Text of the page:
SECTION 8-13-920. Report of campaign expenditures.

A person running for an office elected by the General Assembly must file a report with the Chairman of the Senate Ethics Committee and the Chairman of the House of Representatives Ethics Committee of money in excess of one hundred dollars spent by him or in his behalf in seeking the office. The report must include the period beginning with the time he first announces his intent to seek the office. The report must not include travel expenses or room and board while campaigning. Contributions made to members of the General Assembly during the period from announcement of intent to election date must be included. The report must be updated quarterly with an additional report filed five days before the election and the final report filed thirty days after the election. Persons soliciting votes on behalf of candidates must submit expenses in excess of one hundred dollars to the candidate which must be included on the candidate's report. A copy of all reports received by the Senate Ethics Committee and the House of Representatives Ethics Committee must be forwarded to the State Ethics Commission within two business days of receipt.

SECTION 8-13-930. Seeking or offering pledges of votes for candidates.

No candidate for an office elected by the General Assembly may seek directly the pledge of a member of the General Assembly's vote until the qualifications of all candidates for that office have been determined by the appropriate joint committee to review candidates for that office. No member of the General Assembly may offer a pledge until the qualifications of all candidates for that office have been determined by the appropriate joint committee to review candidates for that office.

SECTION 8-13-935. Public Service Commission election requirements; violations and penalties.

(A) No candidate for or person intending to become a candidate for the Public Service Commission may seek, directly or indirectly, the pledge of a member of the General Assembly's vote or contact, directly or indirectly, a member of the General Assembly regarding screening for the Public Service Commission, until: (1) the qualifications of all candidates for that office have been determined by the State Regulation of Public Utilities Review Committee, and (2) the review committee has formally released its report as to the qualifications of all candidates for the office to the General Assembly. For purposes of this section, "indirectly seeking a pledge" means the candidate, or someone acting on behalf of and at the request of the candidate, requests a person to contact a member of the General Assembly on behalf of the candidate before nominations are formally made by the review committee. The prohibitions of this section do not extend to an announcement of candidacy by the candidate or statement by the candidate detailing the candidate's qualifications.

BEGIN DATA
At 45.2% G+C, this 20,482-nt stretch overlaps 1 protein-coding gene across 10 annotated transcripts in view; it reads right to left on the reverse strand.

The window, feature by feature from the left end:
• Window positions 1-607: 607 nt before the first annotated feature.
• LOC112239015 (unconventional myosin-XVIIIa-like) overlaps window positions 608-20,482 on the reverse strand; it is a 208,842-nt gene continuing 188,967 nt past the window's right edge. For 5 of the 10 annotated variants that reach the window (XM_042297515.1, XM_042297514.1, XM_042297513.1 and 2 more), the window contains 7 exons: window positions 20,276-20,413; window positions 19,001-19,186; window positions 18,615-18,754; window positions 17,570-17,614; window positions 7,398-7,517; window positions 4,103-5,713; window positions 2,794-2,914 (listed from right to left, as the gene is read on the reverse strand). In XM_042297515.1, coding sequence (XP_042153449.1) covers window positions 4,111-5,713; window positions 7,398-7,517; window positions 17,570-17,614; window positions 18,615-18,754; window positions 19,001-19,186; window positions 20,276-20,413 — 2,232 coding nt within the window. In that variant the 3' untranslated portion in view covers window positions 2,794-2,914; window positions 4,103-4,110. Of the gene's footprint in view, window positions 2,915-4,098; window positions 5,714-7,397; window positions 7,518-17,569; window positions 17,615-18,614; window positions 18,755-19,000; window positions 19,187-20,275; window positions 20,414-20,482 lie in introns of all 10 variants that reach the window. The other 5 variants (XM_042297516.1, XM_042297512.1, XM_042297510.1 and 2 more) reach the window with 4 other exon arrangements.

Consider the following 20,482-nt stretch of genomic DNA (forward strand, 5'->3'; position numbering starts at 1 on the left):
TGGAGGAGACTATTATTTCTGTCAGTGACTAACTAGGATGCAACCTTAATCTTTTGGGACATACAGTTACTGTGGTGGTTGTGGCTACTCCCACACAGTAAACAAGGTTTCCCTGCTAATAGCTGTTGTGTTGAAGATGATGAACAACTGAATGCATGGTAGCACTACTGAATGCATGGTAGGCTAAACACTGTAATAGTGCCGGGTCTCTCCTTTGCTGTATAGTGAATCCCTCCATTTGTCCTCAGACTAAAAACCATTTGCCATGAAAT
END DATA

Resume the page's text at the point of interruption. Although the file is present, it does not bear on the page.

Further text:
(B) No member of the General Assembly may offer his pledge until: (1) the qualifications of all candidates for the Public Service Commission have been determined by the State Regulation of Public Utilities Review Committee, and (2) the review committee has formally released its report as to the qualifications of its nominees to the General Assembly. The formal release of the report of qualifications must occur no earlier than forty-eight hours after the names of nominees have been initially released to members of the General Assembly.

(C) No member of the General Assembly may trade anything of value, including pledges to vote for legislation or for other candidates, in exchange for another member's pledge to vote for a candidate for the Public Service Commission.

(D)(1) Violations of this section may be considered by the State Regulation of Public Utilities Review Committee when it considers the candidate's qualifications.

(2) Violations of this section by members of the General Assembly must be reported by the review committee to the House or Senate Ethics Committee, as may be applicable.

(3) Violations of this section by incumbent commissioners seeking reelection must be reported by the Public Service Commission to the State Ethics Commission.

A violation of this section is a misdemeanor and, upon conviction, the violator must be fined not more than one thousand dollars or imprisoned not more than ninety days. Cases tried under this section may not be transferred from general sessions court pursuant to Section 22-3-545.

SECTION 8-13-1010. Repealed by 1991 Act No. 248, Section 3, eff January 1, 1992.

SECTION 8-13-1015. Repealed by 1991 Act No. 248, Section 3, eff January 1, 1992.

SECTION 8-13-1020. Repealed by 1991 Act No. 248, Section 3, eff January 1, 1992.

ARTICLE 11.

DISCLOSURE OF ECONOMIC INTERESTS

SECTION 8-13-1110. Persons required to file statement of economic interests.

(A) No public official, regardless of compensation, and no public member or public employee as designated in subsection (B) may take the oath of office or enter upon his official responsibilities unless he has filed a statement of economic interests in accordance with the provisions of this chapter with the appropriate supervisory office. If a public official, public member, or public employee referred to in this section has no economic interests to disclose, he shall nevertheless file a statement of inactivity to that effect with the appropriate supervisory office. All disclosure statements are matters of public record open to inspection upon request.